The new version of Child's Play examines man's relationship to modern technology, and the dark pitfalls of that relationship. Despite all the skepticism, the reboot actually has an interesting hook for this rebooted story - but despite starting off on a strong foot, the new version of killer doll Chucky doesn't have the battery life to power himself to satisfying climax.
The new version of the story follows Andy Barclay (Gabriel Bateman), a teenage boy who moves to a seedy part of the city with his young single mom, Karen (Aubrey Plaza). Andy has a hard time adjusting to his new life - and an even harder time adjusting to Karen's latest "boyfriend," Shane (David Lewis). Karen tries to boost Andy's spirits by taking advantage of her customer service job at "Zed-Mart," nabbing a new smart toy doll called "Buddi," which was returned for being defective. Andy quickly realizes that his Buddi doll, Chucky, isn't normal, as the doll has none of the usual behavioral and safety protocols that it should. Still, Andy likes the companionship and love that Chucky provides, and decides to cover for the dolls glitches and flaws. That bond lasts until Chucky learns a new way to secure his friendship with Andy: murdering anyone who upsets the boy. Once Chucky takes a sharp turn towards evil, it's up to Andy and his friends to stop the doll, before Chucky can inflict more death and mayhem upon their lives.
Directed by Lars Klevberg (Polaroid), Child's Play turns out to be an inspired re-imagining of the Chucky concept; but ironically, that same creative inspiration is ultimately dragged down by the film's obligations to the Child's Play brand. Klevberg and screenwriter Tyler Burton Smith clearly have keen interest in the sci-fi themes at the heart of this re-imagining, and the first two acts of Child's Play are a creepy and interesting Black Mirror-style parable about the dangers of over-relying on modern technology, with novel themes like it is the violence and corruption in humans that ultimately creates the violence and corruption in technology.
In this slow-burn buildup, the version of Chucky voiced by Star Wars icon Mark Hamill becomes a frightening and compelling central character, and would've been more notable as an original creation. As it stands, Hamill's version is missing the maniacal fun of original Chucky actor Brad Dourif, never really reaching the level of a memorable slasher-horror killer. It's not for lack of trying, though: this new Child's Play has plenty of gory kills, some executed (pun) in fun and creative ways, using Chucky's new ability to sync with other forms of technology. The third act goes for a big set piece of murder and mayhem in a mall, but ultimately falls completely flat, with an uninspired and boring sequence of over-the-top carnage that sheds all of the sci-fi intrigue leading up to it.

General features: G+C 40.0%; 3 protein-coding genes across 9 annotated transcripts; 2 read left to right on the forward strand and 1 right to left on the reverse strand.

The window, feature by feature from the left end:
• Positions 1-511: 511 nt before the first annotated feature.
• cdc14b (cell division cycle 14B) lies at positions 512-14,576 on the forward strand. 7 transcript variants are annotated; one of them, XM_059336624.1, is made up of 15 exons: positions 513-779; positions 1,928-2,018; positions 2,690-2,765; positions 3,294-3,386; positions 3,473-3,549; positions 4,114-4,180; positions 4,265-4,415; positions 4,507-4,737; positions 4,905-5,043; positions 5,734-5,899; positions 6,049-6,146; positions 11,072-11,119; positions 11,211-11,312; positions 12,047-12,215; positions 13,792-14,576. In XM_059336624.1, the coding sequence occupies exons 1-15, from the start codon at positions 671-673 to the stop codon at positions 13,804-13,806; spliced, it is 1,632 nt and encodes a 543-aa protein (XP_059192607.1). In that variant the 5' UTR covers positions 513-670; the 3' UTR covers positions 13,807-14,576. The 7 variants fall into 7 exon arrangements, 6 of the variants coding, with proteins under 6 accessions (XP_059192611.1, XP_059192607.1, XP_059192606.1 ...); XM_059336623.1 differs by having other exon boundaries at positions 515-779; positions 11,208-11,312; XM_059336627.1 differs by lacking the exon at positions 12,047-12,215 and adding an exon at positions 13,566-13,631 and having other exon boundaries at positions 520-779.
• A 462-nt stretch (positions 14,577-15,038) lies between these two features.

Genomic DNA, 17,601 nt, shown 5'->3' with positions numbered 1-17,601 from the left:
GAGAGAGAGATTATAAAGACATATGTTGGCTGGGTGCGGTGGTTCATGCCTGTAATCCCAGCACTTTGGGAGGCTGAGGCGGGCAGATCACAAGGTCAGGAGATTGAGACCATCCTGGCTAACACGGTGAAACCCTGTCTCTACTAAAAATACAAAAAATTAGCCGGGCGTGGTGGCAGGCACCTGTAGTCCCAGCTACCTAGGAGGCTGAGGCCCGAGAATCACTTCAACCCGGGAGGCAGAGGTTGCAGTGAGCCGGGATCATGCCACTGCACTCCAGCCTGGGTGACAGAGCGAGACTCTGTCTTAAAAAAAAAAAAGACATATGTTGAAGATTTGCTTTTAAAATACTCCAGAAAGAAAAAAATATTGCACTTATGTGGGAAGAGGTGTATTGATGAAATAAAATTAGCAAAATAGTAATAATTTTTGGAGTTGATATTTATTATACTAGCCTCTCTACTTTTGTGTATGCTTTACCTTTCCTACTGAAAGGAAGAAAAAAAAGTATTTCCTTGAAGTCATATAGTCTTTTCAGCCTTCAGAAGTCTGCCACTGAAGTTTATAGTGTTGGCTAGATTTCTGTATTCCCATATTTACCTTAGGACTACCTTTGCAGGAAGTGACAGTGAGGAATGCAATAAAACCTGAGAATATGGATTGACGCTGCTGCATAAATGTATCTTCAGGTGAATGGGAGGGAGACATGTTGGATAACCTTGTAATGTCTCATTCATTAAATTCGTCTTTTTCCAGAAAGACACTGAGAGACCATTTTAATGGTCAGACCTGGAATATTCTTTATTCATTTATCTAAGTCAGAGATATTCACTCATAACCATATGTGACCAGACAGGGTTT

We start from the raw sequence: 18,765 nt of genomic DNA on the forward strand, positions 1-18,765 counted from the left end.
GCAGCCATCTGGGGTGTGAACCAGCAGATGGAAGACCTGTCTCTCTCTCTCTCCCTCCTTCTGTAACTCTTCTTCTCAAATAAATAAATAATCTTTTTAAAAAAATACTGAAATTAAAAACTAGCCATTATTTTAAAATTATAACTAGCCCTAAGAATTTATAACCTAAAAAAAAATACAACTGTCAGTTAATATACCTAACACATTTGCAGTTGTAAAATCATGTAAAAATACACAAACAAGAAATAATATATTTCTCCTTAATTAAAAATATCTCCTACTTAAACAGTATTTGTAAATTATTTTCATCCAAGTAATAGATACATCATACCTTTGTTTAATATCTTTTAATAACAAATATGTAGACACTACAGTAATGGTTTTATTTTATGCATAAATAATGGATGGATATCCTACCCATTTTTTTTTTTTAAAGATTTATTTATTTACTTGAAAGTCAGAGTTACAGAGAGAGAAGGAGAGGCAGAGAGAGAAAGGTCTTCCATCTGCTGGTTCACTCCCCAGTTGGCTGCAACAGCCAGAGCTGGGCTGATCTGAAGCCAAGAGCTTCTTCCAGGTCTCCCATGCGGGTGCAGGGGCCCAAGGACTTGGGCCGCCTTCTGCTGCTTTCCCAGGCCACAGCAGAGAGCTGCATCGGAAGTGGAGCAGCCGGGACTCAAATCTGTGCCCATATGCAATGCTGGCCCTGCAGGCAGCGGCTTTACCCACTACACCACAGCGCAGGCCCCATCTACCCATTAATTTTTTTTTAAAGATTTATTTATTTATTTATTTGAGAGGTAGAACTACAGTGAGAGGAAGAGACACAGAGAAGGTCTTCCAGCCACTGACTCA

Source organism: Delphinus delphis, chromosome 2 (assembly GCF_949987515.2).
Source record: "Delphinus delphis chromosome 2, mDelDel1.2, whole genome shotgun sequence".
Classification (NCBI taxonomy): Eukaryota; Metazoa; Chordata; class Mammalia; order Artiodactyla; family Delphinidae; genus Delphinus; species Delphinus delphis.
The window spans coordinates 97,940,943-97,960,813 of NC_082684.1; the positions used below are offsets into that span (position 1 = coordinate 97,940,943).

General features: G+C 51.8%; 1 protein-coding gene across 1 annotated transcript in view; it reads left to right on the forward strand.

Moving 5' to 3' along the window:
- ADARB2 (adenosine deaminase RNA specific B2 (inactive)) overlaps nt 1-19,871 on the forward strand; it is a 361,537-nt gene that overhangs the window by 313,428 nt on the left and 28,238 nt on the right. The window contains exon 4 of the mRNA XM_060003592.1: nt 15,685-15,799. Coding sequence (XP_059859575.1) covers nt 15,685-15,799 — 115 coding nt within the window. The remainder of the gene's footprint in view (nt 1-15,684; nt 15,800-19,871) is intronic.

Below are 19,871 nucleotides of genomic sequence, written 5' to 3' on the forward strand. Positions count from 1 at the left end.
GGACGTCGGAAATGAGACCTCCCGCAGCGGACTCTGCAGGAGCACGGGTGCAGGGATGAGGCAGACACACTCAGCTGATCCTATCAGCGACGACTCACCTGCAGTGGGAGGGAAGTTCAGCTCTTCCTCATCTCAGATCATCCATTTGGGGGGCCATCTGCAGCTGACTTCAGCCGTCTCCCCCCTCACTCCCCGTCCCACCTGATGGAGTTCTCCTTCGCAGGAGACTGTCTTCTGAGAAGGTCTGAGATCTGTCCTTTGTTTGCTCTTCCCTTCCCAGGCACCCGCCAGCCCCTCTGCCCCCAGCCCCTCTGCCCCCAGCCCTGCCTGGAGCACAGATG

There's a similar problem in most of the character arcs in the film: Aubrey Plaza is woefully miscast as Andy's mother Karen, portraying a sardonic and outright trashy working class single mom caricature. Karen feels less like a heroine, and more like a bad mom who is destined for an intervention from Child Protective Services. Andy is similarly problematic, with the filmmakers showing clear confusion about how his arc should play out. Andy's hearing impairment is dangled as a major plot point, only to go nowhere; while his initial bonding and friendship with Chucky is interesting to watch, Andy's behavior and choices quickly jump the shark once Chucky starts his campaign of murder. Meanwhile, Shane is every 'evil stepfather' cliche you've ever seen, and it's only Atlanta star Brian Tyree Henry, playing Andy's cop neighbor Mike, who seems to know how to build a likable character, bringing much-needed levity and nuance.
In the end, Child Play (2019) would've been better off as an original sci-fi/horror creation, and probably would've earned more acclaim on its own merits, rather than with the obvious cash-grab of attaching the Child's Play name. Still, its not the complete disaster that many predicted, and for horror fans there's enough here for a solid matinee viewing.
Rating: 2 out of 5
Child's Play is now in theaters. It is 1 hour 30 minutes long, and is Rated R for bloody horror violence, and language throughout.
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